Jobu previews the NFC side of the first round of the NFL Playoffs.
In the last post, we took a look at the AFC side of things, and we found out that I thought that the Texans and Colts would move on to the second round. The NFC side of things features a couple of pretty exciting matchups, so let’s just get right to the analysis and my picks, shall we?
Minnesota Vikings @ Green Bay Packers, Saturday at 8:00 PM
The Packers and the vikings is really the story of two players, and that’s AAron Rodgers and Adrian Peterson. Each will have to be at top form if his respective team is going to win and, as the regular season proved, even that might not be enough if one is better than the other.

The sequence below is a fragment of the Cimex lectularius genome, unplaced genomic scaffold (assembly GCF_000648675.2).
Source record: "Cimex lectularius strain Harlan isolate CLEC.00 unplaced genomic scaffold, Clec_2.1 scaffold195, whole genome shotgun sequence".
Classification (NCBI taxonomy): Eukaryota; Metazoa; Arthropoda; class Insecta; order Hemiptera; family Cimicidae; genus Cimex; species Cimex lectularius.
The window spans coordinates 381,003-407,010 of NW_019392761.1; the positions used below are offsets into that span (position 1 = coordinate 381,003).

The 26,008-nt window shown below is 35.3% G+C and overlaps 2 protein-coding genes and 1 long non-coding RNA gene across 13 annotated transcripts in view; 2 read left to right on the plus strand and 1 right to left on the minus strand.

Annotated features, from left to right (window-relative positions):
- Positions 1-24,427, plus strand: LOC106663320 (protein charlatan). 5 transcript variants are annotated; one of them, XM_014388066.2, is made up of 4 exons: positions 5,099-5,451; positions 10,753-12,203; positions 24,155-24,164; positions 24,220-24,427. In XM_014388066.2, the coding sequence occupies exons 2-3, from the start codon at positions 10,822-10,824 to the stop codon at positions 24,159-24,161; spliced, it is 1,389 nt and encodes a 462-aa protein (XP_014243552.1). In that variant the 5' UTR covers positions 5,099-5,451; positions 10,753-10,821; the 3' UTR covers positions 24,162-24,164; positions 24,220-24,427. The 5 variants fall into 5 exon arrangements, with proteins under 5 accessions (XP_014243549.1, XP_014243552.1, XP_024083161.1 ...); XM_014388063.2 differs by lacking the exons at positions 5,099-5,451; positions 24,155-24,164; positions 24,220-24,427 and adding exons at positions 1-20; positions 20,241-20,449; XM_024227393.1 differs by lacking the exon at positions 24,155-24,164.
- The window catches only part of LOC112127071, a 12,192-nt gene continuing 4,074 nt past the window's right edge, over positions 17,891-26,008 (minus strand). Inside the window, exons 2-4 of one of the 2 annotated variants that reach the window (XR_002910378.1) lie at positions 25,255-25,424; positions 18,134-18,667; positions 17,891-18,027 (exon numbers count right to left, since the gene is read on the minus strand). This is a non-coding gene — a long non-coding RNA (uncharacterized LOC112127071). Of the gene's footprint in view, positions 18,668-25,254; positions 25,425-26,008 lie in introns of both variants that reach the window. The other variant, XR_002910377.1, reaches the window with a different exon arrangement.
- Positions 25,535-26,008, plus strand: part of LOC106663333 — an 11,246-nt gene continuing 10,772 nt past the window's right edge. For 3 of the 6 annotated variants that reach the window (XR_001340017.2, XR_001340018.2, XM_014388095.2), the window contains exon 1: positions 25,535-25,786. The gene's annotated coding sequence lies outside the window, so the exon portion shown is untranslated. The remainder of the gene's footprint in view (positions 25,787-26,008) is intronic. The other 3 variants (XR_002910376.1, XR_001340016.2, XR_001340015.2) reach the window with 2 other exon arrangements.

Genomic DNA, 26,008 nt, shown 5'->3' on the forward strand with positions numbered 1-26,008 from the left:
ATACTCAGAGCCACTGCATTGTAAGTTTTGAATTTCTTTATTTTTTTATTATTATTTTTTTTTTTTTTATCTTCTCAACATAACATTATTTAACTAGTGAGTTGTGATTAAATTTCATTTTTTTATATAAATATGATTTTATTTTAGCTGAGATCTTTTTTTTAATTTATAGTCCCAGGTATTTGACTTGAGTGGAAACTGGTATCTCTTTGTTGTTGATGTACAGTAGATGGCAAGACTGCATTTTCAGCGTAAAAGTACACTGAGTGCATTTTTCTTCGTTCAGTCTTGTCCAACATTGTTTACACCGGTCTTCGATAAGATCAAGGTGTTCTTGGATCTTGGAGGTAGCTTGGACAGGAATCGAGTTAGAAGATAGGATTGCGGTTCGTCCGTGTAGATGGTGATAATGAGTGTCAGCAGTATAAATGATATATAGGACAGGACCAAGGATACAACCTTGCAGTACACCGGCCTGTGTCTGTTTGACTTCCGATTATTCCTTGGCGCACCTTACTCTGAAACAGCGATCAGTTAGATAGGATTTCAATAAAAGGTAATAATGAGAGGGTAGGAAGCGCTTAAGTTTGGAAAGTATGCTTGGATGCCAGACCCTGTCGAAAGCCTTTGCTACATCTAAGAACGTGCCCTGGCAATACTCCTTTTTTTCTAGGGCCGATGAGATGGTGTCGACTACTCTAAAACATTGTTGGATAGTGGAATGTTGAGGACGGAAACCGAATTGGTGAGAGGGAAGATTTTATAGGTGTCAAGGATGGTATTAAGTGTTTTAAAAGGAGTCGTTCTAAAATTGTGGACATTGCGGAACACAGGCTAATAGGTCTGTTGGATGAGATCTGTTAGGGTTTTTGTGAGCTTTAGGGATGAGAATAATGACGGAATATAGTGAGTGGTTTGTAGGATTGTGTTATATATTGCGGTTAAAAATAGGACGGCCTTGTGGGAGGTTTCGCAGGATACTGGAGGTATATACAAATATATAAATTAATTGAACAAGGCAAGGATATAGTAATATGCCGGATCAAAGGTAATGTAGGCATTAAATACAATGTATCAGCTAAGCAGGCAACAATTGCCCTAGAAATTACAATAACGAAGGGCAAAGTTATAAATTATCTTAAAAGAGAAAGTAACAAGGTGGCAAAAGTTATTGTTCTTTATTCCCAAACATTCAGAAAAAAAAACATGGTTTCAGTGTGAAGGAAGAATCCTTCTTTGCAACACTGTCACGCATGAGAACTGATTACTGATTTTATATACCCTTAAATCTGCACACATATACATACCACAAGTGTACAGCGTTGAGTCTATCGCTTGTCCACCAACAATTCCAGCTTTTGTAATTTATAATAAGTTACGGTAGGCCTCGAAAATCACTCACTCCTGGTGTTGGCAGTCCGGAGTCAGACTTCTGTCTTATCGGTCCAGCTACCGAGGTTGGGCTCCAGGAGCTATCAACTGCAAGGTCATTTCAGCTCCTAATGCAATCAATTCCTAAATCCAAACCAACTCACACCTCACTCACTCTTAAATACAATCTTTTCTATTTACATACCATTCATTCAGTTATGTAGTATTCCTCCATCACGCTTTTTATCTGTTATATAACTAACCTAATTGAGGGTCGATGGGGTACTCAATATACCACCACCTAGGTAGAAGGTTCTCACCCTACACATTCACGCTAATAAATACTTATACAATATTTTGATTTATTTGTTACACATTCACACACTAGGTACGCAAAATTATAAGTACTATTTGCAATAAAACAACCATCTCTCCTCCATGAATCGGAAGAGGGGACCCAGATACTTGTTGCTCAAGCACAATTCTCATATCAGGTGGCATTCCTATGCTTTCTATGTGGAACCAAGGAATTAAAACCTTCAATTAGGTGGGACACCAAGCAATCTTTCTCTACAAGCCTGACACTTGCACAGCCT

The Vikings damn near had themselves the single-season rushing yard record holder this season. Adrian Peterson came nine yards short of Eric Dickerson‘s 2,105 yards from 1985, finishing with 2,097 yards and 12 TDs on an absurd 348 carries. AP had 10 games of 100+ yards this season, and even had 200+ yards twice and 199 yards in the last game of the year. In two games against the Packers this year, he ran for 409 yards and 2 TDs. At this point, can Green Bay even game plan against this guy? He has absolutely torched them. Oh and he tore his ACL last year… which makes his accomplishments that much more ridiculous.